Women advisors share the tough advice that shaped their careers

Long-standing cultural norms and stereotypes have kept finance a boy’s club, but some women financial planners have received bracing advice that has helped them grow and thrive in this challenging field.

Just 32% of financial advisors are women, according to the federal Bureau of Labor Statistics, and only 23% of advisors with a CFP designation are women, according to the CFP Board. The numbers for black and Latino CFP holders are even lower.

Women, people of color and other minority groups have been fighting for acceptance in many fields. We asked women financial advisors for the toughest advice they received when joining the industry. One thing is certain: The road to a more inclusive industry will be difficult to navigate.

Scroll through to see what they have to say.

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Heather Hale, Peak Financial Planning, Nashville

“The toughest advice I ever received was from another financial advisor. He told me that male business owners didn’t want to work with a female financial advisor, especially in the good ‘ol boy South,” says Hale.

The advice angered Hale at first. She was eager to own her own firm, having seen the lucrative market for her firm’s mostly male advisors. Later, she left the big firms and struck out on her own by developing a niche-client base.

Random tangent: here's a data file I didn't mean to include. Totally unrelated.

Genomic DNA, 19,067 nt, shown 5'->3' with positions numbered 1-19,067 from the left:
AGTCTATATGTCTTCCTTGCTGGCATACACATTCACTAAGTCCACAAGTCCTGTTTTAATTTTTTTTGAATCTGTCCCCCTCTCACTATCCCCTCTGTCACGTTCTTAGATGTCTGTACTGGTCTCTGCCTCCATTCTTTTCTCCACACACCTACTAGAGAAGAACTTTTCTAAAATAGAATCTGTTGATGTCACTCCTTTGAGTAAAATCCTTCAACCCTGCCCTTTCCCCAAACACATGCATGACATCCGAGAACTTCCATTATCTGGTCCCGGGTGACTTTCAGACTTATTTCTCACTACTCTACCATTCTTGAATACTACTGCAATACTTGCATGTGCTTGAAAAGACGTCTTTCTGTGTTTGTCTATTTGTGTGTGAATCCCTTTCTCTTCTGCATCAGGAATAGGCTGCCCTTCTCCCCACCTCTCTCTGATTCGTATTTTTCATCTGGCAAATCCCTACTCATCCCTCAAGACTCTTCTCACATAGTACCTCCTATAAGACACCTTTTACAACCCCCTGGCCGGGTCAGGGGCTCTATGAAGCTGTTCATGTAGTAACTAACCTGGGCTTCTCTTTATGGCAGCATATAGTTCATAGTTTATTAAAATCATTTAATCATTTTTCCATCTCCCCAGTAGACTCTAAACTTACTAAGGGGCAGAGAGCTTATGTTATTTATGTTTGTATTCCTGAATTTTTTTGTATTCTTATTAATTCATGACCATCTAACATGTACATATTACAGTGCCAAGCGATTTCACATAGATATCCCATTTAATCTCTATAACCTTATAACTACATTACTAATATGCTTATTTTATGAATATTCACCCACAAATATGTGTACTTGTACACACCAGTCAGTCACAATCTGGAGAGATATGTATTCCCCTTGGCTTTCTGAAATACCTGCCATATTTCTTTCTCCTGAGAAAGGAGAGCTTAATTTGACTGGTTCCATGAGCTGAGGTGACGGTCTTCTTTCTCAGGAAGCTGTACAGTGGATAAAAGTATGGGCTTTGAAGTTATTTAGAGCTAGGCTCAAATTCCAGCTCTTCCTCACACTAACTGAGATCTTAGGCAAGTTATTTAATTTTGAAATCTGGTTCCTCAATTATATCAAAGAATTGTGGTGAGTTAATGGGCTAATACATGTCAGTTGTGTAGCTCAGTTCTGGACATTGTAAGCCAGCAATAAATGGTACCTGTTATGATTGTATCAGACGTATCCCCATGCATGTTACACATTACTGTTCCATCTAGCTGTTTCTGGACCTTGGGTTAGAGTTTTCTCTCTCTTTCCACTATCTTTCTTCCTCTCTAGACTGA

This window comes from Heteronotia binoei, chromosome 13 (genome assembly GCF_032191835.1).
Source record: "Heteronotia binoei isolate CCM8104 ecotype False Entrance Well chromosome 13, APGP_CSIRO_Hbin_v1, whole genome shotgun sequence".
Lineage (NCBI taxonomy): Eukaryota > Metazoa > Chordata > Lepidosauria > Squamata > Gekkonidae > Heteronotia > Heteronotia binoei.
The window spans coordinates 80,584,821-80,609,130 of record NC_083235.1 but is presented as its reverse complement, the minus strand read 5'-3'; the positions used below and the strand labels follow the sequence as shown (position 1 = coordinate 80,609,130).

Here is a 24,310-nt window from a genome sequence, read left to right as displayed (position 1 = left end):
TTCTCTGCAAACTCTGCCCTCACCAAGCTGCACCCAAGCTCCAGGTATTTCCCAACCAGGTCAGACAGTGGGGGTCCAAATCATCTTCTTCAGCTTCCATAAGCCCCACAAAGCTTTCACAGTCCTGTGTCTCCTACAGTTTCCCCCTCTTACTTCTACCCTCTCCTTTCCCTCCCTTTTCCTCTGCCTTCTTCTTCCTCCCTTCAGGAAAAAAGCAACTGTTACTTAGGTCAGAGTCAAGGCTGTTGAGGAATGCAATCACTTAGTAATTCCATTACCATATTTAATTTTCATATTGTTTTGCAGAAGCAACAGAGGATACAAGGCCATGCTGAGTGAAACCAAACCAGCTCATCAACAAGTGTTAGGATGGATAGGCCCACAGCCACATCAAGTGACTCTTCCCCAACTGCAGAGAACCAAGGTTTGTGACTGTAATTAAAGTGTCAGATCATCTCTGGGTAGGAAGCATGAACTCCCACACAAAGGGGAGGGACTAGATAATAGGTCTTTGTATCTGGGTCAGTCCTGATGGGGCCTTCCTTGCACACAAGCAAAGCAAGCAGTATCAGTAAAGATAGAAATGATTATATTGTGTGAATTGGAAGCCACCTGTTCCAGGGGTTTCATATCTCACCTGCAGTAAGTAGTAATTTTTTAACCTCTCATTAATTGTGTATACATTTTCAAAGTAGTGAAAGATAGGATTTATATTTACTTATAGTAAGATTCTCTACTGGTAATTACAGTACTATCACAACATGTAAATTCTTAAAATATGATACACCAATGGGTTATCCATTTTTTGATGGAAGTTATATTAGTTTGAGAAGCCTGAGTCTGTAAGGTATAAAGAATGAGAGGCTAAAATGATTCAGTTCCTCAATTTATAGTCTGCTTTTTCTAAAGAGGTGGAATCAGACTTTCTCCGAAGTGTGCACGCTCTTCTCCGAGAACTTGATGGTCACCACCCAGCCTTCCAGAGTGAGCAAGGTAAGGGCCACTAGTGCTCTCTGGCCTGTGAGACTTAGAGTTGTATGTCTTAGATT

“His advice made me realize that I needed to pursue my passion, rather than [worry] what everyone else was doing. I now work with families of college-bound high school students to help them determine the best way to pay for college, given the savings they already have. My clients tell me they can see and feel my passion about what I do. I have more satisfaction with my clients than I ever have in my 15-year career. It made me understand that I can follow my own path to success and not have to copy my male counterparts.”
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Carol Fabbri, Founder, Fair Advisors Institute, Conifer, Colorado

“When I first joined the field, the advisor in charge of the training program told me, ‘If you want to succeed in this business, never have kids.’ He wasn't trying to be a jerk,” says Fabbri.
The advisor, Fabbri says, believed he was offering constructive and supportive advice.

“When I looked shocked, he doubled down, continuing, ‘I mean, if you have kids, you just won't make it,’" she says. “I was inspired by these words. It is a rare gift to receive unfiltered opinions, even stupid ones. Knowing how this man thought armed me for further encounters with him. It also lit a candle inside me because there was no way I would allow him to be right. My son is 11 and I'm still succeeding in this business.”